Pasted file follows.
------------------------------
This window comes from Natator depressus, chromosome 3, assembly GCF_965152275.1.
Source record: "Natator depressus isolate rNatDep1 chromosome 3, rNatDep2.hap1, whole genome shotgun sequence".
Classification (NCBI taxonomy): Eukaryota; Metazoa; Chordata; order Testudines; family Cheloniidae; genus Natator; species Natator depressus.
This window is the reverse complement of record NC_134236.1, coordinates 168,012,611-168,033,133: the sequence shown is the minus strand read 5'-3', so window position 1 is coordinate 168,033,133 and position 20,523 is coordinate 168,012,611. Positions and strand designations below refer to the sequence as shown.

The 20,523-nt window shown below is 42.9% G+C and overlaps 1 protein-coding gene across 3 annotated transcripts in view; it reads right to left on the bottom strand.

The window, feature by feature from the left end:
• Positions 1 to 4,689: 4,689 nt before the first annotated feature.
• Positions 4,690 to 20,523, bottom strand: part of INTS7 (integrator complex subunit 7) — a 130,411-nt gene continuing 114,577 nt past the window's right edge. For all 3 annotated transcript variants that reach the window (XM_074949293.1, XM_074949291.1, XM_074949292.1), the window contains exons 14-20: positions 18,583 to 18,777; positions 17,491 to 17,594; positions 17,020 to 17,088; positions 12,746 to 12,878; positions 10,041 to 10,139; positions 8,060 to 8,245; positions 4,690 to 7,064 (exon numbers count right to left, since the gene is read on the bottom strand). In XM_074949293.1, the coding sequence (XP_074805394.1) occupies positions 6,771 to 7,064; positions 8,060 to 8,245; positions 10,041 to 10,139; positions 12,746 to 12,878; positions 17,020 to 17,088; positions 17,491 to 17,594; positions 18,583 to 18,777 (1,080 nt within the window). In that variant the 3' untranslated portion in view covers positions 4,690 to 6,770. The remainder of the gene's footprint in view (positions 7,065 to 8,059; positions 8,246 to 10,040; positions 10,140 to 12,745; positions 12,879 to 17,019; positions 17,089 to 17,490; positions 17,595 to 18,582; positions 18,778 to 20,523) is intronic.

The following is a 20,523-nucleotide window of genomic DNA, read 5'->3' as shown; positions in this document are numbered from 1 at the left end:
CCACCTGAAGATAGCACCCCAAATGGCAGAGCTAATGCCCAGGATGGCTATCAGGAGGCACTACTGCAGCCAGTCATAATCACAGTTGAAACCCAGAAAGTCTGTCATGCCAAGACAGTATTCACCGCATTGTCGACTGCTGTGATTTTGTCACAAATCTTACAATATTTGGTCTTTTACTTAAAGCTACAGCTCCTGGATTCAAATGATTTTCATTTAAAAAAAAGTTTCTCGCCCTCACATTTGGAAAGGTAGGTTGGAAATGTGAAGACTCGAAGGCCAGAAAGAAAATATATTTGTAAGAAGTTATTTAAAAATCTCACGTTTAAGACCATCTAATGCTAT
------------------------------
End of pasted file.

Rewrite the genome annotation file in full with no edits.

This window comes from Natator depressus, chromosome 3, assembly GCF_965152275.1.
Source record: "Natator depressus isolate rNatDep1 chromosome 3, rNatDep2.hap1, whole genome shotgun sequence".
Classification (NCBI taxonomy): Eukaryota; Metazoa; Chordata; order Testudines; family Cheloniidae; genus Natator; species Natator depressus.
This window is the reverse complement of record NC_134236.1, coordinates 168,012,611-168,033,133: the sequence shown is the minus strand read 5'-3', so window position 1 is coordinate 168,033,133 and position 20,523 is coordinate 168,012,611. Positions and strand designations below refer to the sequence as shown.

The 20,523-nt window shown below is 42.9% G+C and overlaps 1 protein-coding gene across 3 annotated transcripts in view; it reads right to left on the bottom strand.

The window, feature by feature from the left end:
• Positions 1 to 4,689: 4,689 nt before the first annotated feature.
• Positions 4,690 to 20,523, bottom strand: part of INTS7 (integrator complex subunit 7) — a 130,411-nt gene continuing 114,577 nt past the window's right edge. For all 3 annotated transcript variants that reach the window (XM_074949293.1, XM_074949291.1, XM_074949292.1), the window contains exons 14-20: positions 18,583 to 18,777; positions 17,491 to 17,594; positions 17,020 to 17,088; positions 12,746 to 12,878; positions 10,041 to 10,139; positions 8,060 to 8,245; positions 4,690 to 7,064 (exon numbers count right to left, since the gene is read on the bottom strand). In XM_074949293.1, the coding sequence (XP_074805394.1) occupies positions 6,771 to 7,064; positions 8,060 to 8,245; positions 10,041 to 10,139; positions 12,746 to 12,878; positions 17,020 to 17,088; positions 17,491 to 17,594; positions 18,583 to 18,777 (1,080 nt within the window). In that variant the 3' untranslated portion in view covers positions 4,690 to 6,770. The remainder of the gene's footprint in view (positions 7,065 to 8,059; positions 8,246 to 10,040; positions 10,140 to 12,745; positions 12,879 to 17,019; positions 17,089 to 17,490; positions 17,595 to 18,582; positions 18,778 to 20,523) is intronic.

The following is a 20,523-nucleotide window of genomic DNA, read 5'->3' as shown; positions in this document are numbered from 1 at the left end:
CCACCTGAAGATAGCACCCCAAATGGCAGAGCTAATGCCCAGGATGGCTATCAGGAGGCACTACTGCAGCCAGTCATAATCACAGTTGAAACCCAGAAAGTCTGTCATGCCAAGACAGTATTCACCGCATTGTCGACTGCTGTGATTTTGTCACAAATCTTACAATATTTGGTCTTTTACTTAAAGCTACAGCTCCTGGATTCAAATGATTTTCATTTAAAAAAAAGTTTCTCGCCCTCACATTTGGAAAGGTAGGTTGGAAATGTGAAGACTCGAAGGCCAGAAAGAAAATATATTTGTAAGAAGTTATTTAAAAATCTCACGTTTAAGACCATCTAATGCTAT